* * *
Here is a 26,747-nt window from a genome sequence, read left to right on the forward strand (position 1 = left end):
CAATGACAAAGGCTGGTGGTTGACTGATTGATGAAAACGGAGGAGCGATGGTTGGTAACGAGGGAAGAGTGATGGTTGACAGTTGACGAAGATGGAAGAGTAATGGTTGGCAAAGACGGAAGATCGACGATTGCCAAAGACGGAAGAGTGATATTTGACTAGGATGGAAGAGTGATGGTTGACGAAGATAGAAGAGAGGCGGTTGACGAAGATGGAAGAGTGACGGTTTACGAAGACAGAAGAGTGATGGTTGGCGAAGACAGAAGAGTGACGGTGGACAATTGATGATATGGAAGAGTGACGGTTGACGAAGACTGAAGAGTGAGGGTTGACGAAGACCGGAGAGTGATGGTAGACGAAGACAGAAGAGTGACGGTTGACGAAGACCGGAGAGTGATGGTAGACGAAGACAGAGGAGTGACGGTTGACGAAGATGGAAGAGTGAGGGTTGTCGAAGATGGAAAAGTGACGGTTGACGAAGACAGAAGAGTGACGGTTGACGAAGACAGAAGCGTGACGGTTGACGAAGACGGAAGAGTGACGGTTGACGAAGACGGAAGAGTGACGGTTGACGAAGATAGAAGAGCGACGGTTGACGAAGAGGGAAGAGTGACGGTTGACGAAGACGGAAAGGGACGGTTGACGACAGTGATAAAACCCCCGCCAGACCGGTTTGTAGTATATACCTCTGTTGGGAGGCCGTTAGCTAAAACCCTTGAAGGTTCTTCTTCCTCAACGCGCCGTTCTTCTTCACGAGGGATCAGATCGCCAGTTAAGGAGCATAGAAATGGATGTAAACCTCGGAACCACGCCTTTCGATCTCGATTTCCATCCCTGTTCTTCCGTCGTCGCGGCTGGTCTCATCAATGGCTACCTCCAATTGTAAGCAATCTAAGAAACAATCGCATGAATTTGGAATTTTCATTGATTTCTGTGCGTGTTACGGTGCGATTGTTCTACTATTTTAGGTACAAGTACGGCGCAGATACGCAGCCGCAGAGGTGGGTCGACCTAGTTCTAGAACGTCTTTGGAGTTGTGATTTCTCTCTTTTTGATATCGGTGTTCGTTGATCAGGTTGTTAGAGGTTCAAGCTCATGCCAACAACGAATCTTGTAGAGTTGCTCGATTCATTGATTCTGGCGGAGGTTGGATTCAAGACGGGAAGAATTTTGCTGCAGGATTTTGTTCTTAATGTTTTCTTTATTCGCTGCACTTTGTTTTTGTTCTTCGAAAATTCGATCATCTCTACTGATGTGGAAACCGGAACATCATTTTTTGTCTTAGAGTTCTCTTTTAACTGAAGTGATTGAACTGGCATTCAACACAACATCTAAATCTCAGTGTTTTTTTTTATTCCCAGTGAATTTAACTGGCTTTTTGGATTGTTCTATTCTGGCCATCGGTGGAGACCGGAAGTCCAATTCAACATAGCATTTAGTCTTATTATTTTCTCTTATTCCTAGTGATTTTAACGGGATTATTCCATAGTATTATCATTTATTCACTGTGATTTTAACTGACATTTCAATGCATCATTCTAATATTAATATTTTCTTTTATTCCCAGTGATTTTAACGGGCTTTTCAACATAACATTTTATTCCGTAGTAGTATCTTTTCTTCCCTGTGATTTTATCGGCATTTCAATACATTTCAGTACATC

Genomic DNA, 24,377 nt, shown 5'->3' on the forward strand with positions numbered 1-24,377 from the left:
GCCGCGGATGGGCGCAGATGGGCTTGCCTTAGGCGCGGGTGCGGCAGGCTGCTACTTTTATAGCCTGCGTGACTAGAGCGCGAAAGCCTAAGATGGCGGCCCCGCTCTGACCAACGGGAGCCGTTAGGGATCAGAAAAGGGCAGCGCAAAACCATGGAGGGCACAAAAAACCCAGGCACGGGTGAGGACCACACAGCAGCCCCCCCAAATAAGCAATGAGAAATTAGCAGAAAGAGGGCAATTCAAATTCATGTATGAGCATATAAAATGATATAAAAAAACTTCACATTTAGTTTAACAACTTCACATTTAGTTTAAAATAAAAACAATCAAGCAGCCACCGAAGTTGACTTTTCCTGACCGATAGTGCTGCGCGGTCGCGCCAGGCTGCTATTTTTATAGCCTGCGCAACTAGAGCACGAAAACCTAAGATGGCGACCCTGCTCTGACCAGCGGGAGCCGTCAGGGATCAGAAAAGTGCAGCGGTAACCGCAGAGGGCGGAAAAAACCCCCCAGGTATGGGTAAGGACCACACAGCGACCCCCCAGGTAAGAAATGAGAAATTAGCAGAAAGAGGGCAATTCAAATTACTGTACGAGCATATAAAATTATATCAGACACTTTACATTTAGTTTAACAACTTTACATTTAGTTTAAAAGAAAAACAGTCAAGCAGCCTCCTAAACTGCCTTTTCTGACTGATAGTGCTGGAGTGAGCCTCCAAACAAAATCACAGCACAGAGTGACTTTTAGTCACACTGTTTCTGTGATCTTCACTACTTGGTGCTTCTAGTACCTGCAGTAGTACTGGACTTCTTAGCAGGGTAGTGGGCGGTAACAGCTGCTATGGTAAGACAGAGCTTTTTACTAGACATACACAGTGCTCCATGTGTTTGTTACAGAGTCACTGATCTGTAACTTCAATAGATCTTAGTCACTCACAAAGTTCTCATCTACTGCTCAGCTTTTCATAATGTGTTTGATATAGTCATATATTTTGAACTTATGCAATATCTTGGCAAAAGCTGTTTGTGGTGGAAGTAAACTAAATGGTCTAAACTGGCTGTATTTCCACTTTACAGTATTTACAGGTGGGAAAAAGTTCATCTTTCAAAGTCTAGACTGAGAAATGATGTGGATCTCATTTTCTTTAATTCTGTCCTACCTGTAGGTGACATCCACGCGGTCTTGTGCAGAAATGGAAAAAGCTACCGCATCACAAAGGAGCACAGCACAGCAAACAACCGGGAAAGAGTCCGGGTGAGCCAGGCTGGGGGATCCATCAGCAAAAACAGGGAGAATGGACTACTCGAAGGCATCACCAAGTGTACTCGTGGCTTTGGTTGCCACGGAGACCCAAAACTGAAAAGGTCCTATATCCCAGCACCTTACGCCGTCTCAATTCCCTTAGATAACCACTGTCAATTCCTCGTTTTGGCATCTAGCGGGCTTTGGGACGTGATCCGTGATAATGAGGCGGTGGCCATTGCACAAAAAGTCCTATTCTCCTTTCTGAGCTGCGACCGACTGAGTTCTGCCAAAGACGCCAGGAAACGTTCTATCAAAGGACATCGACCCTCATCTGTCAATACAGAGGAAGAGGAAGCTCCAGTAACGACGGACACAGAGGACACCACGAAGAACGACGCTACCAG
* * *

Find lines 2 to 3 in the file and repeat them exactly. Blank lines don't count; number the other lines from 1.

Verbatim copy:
CAATGACAAAGGCTGGTGGTTGACTGATTGATGAAAACGGAGGAGCGATGGTTGGTAACGAGGGAAGAGTGATGGTTGACAGTTGACGAAGATGGAAGAGTAATGGTTGGCAAAGACGGAAGATCGACGATTGCCAAAGACGGAAGAGTGATATTTGACTAGGATGGAAGAGTGATGGTTGACGAAGATAGAAGAGAGGCGGTTGACGAAGATGGAAGAGTGACGGTTTACGAAGACAGAAGAGTGATGGTTGGCGAAGACAGAAGAGTGACGGTGGACAATTGATGATATGGAAGAGTGACGGTTGACGAAGACTGAAGAGTGAGGGTTGACGAAGACCGGAGAGTGATGGTAGACGAAGACAGAAGAGTGACGGTTGACGAAGACCGGAGAGTGATGGTAGACGAAGACAGAGGAGTGACGGTTGACGAAGATGGAAGAGTGAGGGTTGTCGAAGATGGAAAAGTGACGGTTGACGAAGACAGAAGAGTGACGGTTGACGAAGACAGAAGCGTGACGGTTGACGAAGACGGAAGAGTGACGGTTGACGAAGACGGAAGAGTGACGGTTGACGAAGATAGAAGAGCGACGGTTGACGAAGAGGGAAGAGTGACGGTTGACGAAGACGGAAAGGGACGGTTGACGACAGTGATAAAACCCCCGCCAGACCGGTTTGTAGTATATACCTCTGTTGGGAGGCCGTTAGCTAAAACCCTTGAAGGTTCTTCTTCCTCAACGCGCCGTTCTTCTTCACGAGGGATCAGATCGCCAGTTAAGGAGCATAGAAATGGATGTAAACCTCGGAACCACGCCTTTCGATCTCGATTTCCATCCCTGTTCTTCCGTCGTCGCGGCTGGTCTCATCAATGGCTACCTCCAATTGTAAGCAATCTAAGAAACAATCGCATGAATTTGGAATTTTCATTGATTTCTGTGCGTGTTACGGTGCGATTGTTCTACTATTTTAGGTACAAGTACGGCGCAGATACGCAGCCGCAGAGGTGGGTCGACCTAGTTCTAGAACGTCTTTGGAGTTGTGATTTCTCTCTTTTTGATATCGGTGTTCGTTGATCAGGTTGTTAGAGGTTCAAGCTCATGCCAACAACGAATCTTGTAGAGTTGCTCGATTCATTGATTCTGGCGGAGGTTGGATTCAAGACGGGAAGAATTTTGCTGCAGGATTTTGTTCTTAATGTTTTCTTTATTCGCTGCACTTTGTTTTTGTTCTTCGAAAATTCGATCATCTCTACTGATGTGGAAACCGGAACATCATTTTTTGTCTTAGAGTTCTCTTTTAACTGAAGTGATTGAACTGGCATTCAACACAACATCTAAATCTCAGTGTTTTTTTTTATTCCCAGTGAATTTAACTGGCTTTTTGGATTGTTCTATTCTGGCCATCGGTGGAGACCGGAAGTCCAATTCAACATAGCATTTAGTCTTATTATTTTCTCTTATTCCTAGTGATTTTAACGGGATTATTCCATAGTATTATCATTTATTCACTGTGATTTTAACTGACATTTCAATGCATCATTCTAATATTAATATTTTCTTTTATTCCCAGTGATTTTAACGGGCTTTTCAACATAACATTTTATTCCGTAGTAGTATCTTTTCTTCCCTGTGATTTTATCGGCATTTCAATACATTTCAGTACATC

Genomic DNA, 24,377 nt, shown 5'->3' on the forward strand with positions numbered 1-24,377 from the left: